Few people read election manifestos. Nevertheless, governments generally believe – or affect to believe – that a commitment made in a manifesto has popular approval. This is obviously nonsense. When you vote for a party you are at most expressing general approval, but there will always be elements in its programme with which you disagree.
The Tories committed themselves to repealing the Human Rights Act passed by the Blair government and replacing it with a British Bill of Rights. Michael Gove has been made Justice Minister (and Lord Chancellor) to pilot this through the Commons – and a nasty can of worms is about to be opened. The Tories have only a slim majority and unless the proposed bill is carefully and generously crafted, there is likely to be a rebellion. David Davis, Kenneth Clarke and Dominic Grieve are three experienced and respected liberal-minded Tories who view the proposal with misgivings.
It all relates to the European Convention on Human Rights (ECHR) which predates the Blair Act by almost half-a-century. The Convention and the European Court of Human Rights in Strasbourg have nothing to do with the European Union – the Court is an offshoot of the Council of Europe, essentially a British creation which existed before the Treaty of Rome brought what was then the European Economic Community into being. The convention itself was inspired by Winston Churchill and was largely drafted in its final form by the Conservative lawyer-politician David Maxwell Fyfe (a Scot, educated at George Watson’s in Edinburgh, incidentally.)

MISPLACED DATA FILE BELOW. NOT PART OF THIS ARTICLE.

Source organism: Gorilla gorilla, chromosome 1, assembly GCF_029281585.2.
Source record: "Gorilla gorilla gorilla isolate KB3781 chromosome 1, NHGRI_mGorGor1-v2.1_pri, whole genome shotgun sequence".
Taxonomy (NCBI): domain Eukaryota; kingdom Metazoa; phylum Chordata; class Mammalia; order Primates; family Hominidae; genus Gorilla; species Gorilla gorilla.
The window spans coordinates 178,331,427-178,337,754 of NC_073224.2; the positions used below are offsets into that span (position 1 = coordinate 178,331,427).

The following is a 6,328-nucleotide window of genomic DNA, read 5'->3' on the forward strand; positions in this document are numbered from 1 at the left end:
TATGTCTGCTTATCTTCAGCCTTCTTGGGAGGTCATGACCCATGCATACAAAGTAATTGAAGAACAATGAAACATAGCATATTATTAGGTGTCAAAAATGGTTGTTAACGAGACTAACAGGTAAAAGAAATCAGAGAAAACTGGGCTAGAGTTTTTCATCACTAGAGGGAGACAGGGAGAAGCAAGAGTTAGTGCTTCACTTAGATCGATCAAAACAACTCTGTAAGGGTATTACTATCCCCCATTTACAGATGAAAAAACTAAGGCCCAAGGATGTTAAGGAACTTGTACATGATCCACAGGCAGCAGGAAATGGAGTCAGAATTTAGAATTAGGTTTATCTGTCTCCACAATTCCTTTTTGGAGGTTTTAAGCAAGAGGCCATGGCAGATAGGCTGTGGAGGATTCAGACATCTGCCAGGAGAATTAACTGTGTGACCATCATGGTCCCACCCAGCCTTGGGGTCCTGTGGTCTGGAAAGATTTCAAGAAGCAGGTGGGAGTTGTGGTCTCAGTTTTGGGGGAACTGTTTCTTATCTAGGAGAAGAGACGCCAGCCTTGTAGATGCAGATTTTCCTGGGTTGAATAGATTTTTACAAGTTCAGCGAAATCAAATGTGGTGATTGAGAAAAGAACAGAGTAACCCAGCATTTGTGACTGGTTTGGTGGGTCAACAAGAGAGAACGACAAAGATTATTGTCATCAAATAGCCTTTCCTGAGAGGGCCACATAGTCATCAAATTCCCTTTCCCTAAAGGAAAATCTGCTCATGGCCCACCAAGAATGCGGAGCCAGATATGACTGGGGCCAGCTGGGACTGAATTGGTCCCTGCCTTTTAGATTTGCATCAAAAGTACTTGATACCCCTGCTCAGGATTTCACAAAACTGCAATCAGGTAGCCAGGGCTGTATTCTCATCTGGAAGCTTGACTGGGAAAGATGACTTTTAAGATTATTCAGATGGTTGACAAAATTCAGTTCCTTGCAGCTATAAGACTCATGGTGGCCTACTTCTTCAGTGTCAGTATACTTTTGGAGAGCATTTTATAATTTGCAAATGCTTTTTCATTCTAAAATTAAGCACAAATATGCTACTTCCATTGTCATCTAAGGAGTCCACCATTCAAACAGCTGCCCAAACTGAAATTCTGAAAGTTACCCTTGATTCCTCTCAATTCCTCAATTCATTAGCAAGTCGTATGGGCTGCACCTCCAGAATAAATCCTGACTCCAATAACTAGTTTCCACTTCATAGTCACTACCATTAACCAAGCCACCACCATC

The essential purposes of the convention are to impose limits on what it is permissible for governments to do, and to provide citizens with a means of legal redress if states infringe what the convention declares to be their human rights. Its roots lie in our common law and it is an expression of the post-war determination to erect a legal barrier against dictatorial or authoritarian regimes. In effect the convention proclaims that there is a moral law which must bind governments and restrict their activity.
Britain signed the convention which meant that people who thought their rights had been infringed could take their case to the Strasbourg court. The Blair government’s Human Rights Act was intended to make for quicker and perhaps cheaper justice by making it possible for such cases to be dealt with in our courts. But it was still possible to appeal from a judgment there to Strasbourg. We don’t yet know what form any Tory bill will take, but if it was to make the British Supreme Court the final arbiter, we would come close to scrapping our commitment to the convention. This would provide a precedent for other authoritarian governments to do likewise. It can’t be said too often that the European Convention is the most effective guarantor of the rights of the individual citizen against the over-mighty state and the tendency of governments to restrict human rights, usually in the name of so-called national security. The great virtue of the European Court of Human Rights is that it is a supra-national authority.